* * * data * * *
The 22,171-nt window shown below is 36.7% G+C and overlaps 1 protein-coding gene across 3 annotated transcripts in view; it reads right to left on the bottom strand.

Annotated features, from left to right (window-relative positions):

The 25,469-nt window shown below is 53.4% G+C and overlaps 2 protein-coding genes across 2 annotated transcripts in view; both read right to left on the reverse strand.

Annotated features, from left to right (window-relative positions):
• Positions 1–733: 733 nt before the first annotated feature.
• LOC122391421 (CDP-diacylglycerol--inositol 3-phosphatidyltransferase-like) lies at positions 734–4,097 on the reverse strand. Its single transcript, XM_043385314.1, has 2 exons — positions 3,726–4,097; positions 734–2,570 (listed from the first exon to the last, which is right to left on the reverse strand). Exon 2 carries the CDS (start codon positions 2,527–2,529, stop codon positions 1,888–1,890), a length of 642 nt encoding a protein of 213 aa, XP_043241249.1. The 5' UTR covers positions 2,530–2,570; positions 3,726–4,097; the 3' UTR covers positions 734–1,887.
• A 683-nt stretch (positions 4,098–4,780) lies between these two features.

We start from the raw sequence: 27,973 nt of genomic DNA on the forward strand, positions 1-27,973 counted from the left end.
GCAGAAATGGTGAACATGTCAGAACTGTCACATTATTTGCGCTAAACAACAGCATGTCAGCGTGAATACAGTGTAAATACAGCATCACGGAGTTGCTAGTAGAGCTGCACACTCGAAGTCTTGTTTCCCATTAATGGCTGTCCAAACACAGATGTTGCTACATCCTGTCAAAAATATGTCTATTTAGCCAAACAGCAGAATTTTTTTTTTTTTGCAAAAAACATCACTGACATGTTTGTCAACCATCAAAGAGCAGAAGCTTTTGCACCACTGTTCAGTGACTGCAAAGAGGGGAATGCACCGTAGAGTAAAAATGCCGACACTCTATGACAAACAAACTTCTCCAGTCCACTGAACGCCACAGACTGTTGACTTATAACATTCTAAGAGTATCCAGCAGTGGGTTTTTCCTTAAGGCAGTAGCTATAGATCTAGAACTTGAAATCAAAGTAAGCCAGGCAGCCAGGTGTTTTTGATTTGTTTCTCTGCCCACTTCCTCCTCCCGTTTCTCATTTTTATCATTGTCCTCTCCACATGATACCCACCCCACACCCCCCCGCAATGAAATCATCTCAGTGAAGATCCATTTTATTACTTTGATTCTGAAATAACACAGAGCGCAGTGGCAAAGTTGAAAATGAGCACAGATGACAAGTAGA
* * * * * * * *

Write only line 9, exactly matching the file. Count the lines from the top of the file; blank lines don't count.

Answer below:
GCAGAAATGGTGAACATGTCAGAACTGTCACATTATTTGCGCTAAACAACAGCATGTCAGCGTGAATACAGTGTAAATACAGCATCACGGAGTTGCTAGTAGAGCTGCACACTCGAAGTCTTGTTTCCCATTAATGGCTGTCCAAACACAGATGTTGCTACATCCTGTCAAAAATATGTCTATTTAGCCAAACAGCAGAATTTTTTTTTTTTTGCAAAAAACATCACTGACATGTTTGTCAACCATCAAAGAGCAGAAGCTTTTGCACCACTGTTCAGTGACTGCAAAGAGGGGAATGCACCGTAGAGTAAAAATGCCGACACTCTATGACAAACAAACTTCTCCAGTCCACTGAACGCCACAGACTGTTGACTTATAACATTCTAAGAGTATCCAGCAGTGGGTTTTTCCTTAAGGCAGTAGCTATAGATCTAGAACTTGAAATCAAAGTAAGCCAGGCAGCCAGGTGTTTTTGATTTGTTTCTCTGCCCACTTCCTCCTCCCGTTTCTCATTTTTATCATTGTCCTCTCCACATGATACCCACCCCACACCCCCCCGCAATGAAATCATCTCAGTGAAGATCCATTTTATTACTTTGATTCTGAAATAACACAGAGCGCAGTGGCAAAGTTGAAAATGAGCACAGATGACAAGTAGA